A Supreme Court hearing over Arizona’s embattled $500 tax credit for private schools, including parochial ones, is being closely watched by advocates of private tuition aid across the country.
The Orthodox Union filed a brief in August urging the high court to uphold the credit after Arizona’s state court and the U.S. Court of Appeals 9th Circuit ruled it unconstitutional.
But even if it is upheld, the chances of such a program taking effect in New York, the state with the largest population of Jewish day school students in the nation — estimated at 140,000 — are slim since legislators and activists have already gone down that road.
In 2006, the state legislature here shot down a $500 education tax credit proposed by then-Gov. George Pataki and instead passed a $300-per-child credit for all the state’s children. The state’s powerful teachers’ unions, and Assembly Speaker Sheldon Silver, have vigorously opposed any program seen as reducing funds for public schools.
Marvin Schick, a consultant on Jewish education for the Avi Chai Foundation, said that traditionally strict interpretation of the state’s Blaine Amendment, which prohibits any government aid to religious-affiliated education, as well as the state’s $9 billion budget deficit would make a bill for such a credit unlikely here.
“New York is not Arizona,” said Schick. “There is a more liberal attitude here in government that is more determined on total church-state separation. And, with the state cutting back … over the next couple of years the outlook is not good [for private school assistance].”
The Arizona law, passed in 1997, does not allow all private school individuals the deduction. To qualify, parents must donate to established, nonprofit school tuition organizations that award scholarships to private schools. Last year 53 such organizations received $51 million from donors, according to The Christian Science Monitor.
At issue in the Supreme Court case is whether those funds, as deferred taxes, belong to the government and should therefore be subject to the Establishment Clause barring entanglement in religion.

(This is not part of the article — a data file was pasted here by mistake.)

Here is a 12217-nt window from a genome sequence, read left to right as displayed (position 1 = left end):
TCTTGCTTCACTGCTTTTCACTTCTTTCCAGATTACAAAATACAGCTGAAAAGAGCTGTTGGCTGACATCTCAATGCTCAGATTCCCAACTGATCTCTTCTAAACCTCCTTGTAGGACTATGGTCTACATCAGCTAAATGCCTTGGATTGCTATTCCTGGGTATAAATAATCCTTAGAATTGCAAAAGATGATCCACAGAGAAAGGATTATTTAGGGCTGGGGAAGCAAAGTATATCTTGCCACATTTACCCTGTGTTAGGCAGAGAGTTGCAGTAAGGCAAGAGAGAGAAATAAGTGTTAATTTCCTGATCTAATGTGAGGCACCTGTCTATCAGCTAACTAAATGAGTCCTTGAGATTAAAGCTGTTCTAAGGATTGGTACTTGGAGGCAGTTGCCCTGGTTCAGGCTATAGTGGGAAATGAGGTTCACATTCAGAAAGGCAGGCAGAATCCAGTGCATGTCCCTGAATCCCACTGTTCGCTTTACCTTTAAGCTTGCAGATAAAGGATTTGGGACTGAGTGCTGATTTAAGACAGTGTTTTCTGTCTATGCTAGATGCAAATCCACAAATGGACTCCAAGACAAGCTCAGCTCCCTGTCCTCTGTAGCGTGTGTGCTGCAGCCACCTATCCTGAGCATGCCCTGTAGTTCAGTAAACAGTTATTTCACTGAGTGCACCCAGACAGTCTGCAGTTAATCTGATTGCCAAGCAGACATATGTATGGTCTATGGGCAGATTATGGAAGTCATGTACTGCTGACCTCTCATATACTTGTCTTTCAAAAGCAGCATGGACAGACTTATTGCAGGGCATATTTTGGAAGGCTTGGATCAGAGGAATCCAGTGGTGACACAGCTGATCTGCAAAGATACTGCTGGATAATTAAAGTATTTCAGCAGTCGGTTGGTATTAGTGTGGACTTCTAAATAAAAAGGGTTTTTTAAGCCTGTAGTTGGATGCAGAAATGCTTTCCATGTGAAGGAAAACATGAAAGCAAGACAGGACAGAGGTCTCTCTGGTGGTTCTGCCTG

The Obama administration has implicitly supported the Arizona program, with acting U.S. Solicitor General Neal Katyal arguing that taxpayers who brought the court challenge do not have standing to challenge the law.
About half the private tuition organizations recognized by Arizona provide scholarships only to religious schools.
Marc Stern, the American Jewish Committee’s expert on matters of law and religion, said the selectivity of the tuition organizations and the state’s role in enabling them by encouraging donations poses a challenge for defenders of the law.
“Since, under Arizona law these [organizations] can limit themselves to giving out scholarships to religious schools, the argument is made that these corporations are in effect acting in place of the state, which can’t be in the business of limiting scholarships to religious institutions,” said Stern.
He added that the question over the standing of the plaintiffs could also set a precedent. “All the government is doing is not collecting taxes,” said Stern. “The question of if that’s the same as [the question of] not establishing religion remains up in the air.”
Nathan Diament, director of the Orthodox Union’s Institute for Public Affairs, filed its brief together with the U.S. Conference of Catholic Bishops and other supporters of private tuition aid arguing that the plaintiffs have no right to bring the case.
“To have the right to sue in federal court to have standing, you have to be injured,” said Diament, meaning harmed in some way by the existing law. He noted that if the court agrees with the solicitor general that the plaintiffs do not have standing simply as taxpayers “they may not even reach the questions of the Establishment Clause with his taxpayer program.”